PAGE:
For those of us who have been following every possible safety measure—washing our hands until our skin starts to crack, sewing T-shirts into face coverings, redirecting our neighborhood walks as soon we see someone approaching a block away, thereby confusing the hell out of our dogs—scenes of anti-quarantine protests on the news have been surreal. It’s still unclear how grassroots this movement really is; reporting suggests that the largest Facebook groups protesting shelter-in-place restrictions are run by a family of pro-gun activists known for their coordinated manipulation efforts. But whether they’re astroturfed a little or a lot, real protests have been taking place, often with great cinematic eeriness. It makes sense that we—we journalists, we influencers, we everyday citizens—would want to get to the bottom of what’s happening, and feel compelled to express our disgust and concern and despair.
But we need to be careful. Regardless of our professions or the size of our audiences, how we respond to these protests will become part of the story itself. The unfolding of that story will have widespread, life-and-death consequences.
The instinct, of course—particularly within journalism—is to pore over every detail. We need to hold this ugliness up to public scrutiny, to better understand it and refute it. In left-wing and centrist media, this has been the standard approach to a range of MAGA goings-on, from the emergence of the so-called alt-right to the explosion of far-right conspiracy theorizing. At first glance, such a position seems entirely reasonable. But it has the strange tendency to separate the story from the person telling it. Media commentators—whether professional journalists or everyday social-media users—take on the role of wildlife photographers, as if it were their job to go out into the wilderness and record what they see without bias or intervention.
Of course, the natural environment isn’t an exotic locale populated only by wild animals. The natural environment subsumes everything, including photographers. The same is true online. We might think we can comment from an objective “view from nowhere.” In practice, however, there’s nowhere outside the story to stand. We are, every one of us, fundamentally embedded within our environments. Every single thing we do affects the world around us.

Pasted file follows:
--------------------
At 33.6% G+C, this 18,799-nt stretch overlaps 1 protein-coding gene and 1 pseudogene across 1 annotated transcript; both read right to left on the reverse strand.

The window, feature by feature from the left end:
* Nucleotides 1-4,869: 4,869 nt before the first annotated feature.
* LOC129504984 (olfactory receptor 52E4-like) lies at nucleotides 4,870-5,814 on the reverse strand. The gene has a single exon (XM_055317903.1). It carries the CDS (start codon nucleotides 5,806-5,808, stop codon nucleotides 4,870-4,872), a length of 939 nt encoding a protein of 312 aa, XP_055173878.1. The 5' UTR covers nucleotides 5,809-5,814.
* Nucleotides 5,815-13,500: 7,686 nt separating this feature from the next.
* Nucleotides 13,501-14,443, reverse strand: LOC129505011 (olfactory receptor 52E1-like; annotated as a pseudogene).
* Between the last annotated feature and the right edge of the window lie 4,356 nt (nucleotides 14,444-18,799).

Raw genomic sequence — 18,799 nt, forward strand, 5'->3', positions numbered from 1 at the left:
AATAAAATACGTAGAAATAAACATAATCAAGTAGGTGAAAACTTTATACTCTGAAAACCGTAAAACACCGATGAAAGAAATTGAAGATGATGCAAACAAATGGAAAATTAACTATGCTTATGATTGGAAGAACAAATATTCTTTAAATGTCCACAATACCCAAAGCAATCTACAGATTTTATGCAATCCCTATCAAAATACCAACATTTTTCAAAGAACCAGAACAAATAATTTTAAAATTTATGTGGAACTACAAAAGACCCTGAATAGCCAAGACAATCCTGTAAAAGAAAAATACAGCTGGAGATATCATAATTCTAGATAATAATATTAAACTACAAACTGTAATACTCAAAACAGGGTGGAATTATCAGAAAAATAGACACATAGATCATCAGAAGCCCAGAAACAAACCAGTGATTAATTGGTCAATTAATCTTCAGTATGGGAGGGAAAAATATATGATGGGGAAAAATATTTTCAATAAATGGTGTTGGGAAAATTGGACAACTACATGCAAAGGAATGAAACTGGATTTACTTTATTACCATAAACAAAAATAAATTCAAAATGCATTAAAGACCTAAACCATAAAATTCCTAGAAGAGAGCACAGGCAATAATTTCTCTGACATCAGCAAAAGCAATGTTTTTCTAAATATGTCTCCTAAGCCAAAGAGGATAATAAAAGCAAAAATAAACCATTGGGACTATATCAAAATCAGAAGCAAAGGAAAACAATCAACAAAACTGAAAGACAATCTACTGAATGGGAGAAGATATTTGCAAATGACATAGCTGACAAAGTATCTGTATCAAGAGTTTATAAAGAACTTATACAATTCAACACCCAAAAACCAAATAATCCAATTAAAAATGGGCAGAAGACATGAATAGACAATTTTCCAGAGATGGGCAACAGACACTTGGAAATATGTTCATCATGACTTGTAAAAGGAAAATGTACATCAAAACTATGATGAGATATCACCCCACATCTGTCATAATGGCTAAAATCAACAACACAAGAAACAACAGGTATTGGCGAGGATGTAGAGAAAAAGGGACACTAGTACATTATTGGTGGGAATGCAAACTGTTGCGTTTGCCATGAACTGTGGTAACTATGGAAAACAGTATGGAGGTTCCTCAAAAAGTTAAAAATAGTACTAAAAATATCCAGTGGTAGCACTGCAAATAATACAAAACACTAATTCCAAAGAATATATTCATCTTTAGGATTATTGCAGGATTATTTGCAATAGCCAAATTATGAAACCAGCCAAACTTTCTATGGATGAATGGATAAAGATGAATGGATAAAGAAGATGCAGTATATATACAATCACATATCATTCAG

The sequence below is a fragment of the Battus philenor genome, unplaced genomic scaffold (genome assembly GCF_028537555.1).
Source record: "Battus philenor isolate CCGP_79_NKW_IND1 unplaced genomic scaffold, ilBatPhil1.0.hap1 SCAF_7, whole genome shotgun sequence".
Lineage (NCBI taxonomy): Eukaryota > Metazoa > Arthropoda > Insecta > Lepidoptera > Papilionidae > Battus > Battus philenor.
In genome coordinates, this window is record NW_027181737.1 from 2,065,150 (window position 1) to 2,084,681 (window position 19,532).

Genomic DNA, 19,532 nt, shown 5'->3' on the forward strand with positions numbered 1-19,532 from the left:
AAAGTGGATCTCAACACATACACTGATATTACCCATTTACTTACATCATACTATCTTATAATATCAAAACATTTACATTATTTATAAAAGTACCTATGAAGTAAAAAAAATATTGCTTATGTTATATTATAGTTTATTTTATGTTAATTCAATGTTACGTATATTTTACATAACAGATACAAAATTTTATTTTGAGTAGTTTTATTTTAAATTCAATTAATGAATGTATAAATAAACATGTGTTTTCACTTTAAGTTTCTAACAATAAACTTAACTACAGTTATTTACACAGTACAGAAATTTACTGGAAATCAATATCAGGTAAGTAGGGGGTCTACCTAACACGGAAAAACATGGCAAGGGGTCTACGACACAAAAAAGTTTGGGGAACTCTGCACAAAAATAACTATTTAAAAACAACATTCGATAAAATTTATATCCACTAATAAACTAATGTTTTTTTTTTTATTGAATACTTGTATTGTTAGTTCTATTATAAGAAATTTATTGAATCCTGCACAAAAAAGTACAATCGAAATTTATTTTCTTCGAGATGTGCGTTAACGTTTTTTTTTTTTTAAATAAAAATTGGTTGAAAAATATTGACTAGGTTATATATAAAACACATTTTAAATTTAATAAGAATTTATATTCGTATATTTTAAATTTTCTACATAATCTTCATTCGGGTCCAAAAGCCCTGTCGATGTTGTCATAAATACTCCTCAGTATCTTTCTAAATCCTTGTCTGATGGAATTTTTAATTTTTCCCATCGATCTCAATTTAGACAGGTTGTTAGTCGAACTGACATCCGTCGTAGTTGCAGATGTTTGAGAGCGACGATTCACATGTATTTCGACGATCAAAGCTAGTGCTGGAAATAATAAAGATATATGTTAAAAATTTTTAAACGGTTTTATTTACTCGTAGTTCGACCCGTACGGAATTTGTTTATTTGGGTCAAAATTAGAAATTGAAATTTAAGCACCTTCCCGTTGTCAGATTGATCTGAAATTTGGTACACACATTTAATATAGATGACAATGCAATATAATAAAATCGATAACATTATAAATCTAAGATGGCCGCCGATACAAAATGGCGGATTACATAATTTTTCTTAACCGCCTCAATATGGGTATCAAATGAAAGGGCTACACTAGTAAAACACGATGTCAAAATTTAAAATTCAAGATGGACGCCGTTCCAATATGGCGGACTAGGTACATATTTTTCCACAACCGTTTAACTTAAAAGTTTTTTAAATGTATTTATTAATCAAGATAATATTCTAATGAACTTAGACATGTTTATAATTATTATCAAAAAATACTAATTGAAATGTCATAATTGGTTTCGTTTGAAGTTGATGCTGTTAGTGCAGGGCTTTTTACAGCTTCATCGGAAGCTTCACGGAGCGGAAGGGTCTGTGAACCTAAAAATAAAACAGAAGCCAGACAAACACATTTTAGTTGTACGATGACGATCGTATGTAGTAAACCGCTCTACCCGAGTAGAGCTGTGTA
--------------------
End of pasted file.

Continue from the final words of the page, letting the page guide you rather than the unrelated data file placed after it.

In the case of anti-quarantine protests, even our most well intentioned responses can make the Covid-19 storm stronger and more destructive over time.
First, spreading images of the protestors—particularly when the image’s frame is filled with people—can create the illusion of a much larger and more sophisticated movement than actually exists. This builds on the observation made by Renee DiResta, who noted in an interview that groups like the one responsible for the shelter-in-place protest pages on Facebook use media manipulation to “simulate the appearance of a much larger movement.” We inadvertently help them in that effort when we plaster images of their protests across social media. It’s easy to accuse Fox News of abetting in this way; it’s less comfortable to acknowledge that vehement opposition also functions as a recruitment tool for some audiences.
Many journalists have been careful to couch the size of these protests, sharing images of sparsely-filled public squares or wider-lens angles on the protests. But even these more responsible framings can have potent downstream consequences.
The mere act of responding to the protestors’ arguments—against a backdrop in which everyone else is sheltered in place—risks positing a both-sides equivalence. Our intended audience might get the point and understand that protesting stay-at-home orders and actually staying at home are not equally valid public health positions. But online, our intended audience is one among countless other audiences. Seeing people take to the streets because they want to go back to work and have life return to normal may hold great appeal for an increasing number of people. There is no normal to return to, but to publicize the belief that there is creates an illusion of debate—just as tight-shot photographs of protestors creates the illusion of a larger movement. That “debate” then puts pressure on elected officials, who are already caving to the demands that we “open up the economy.”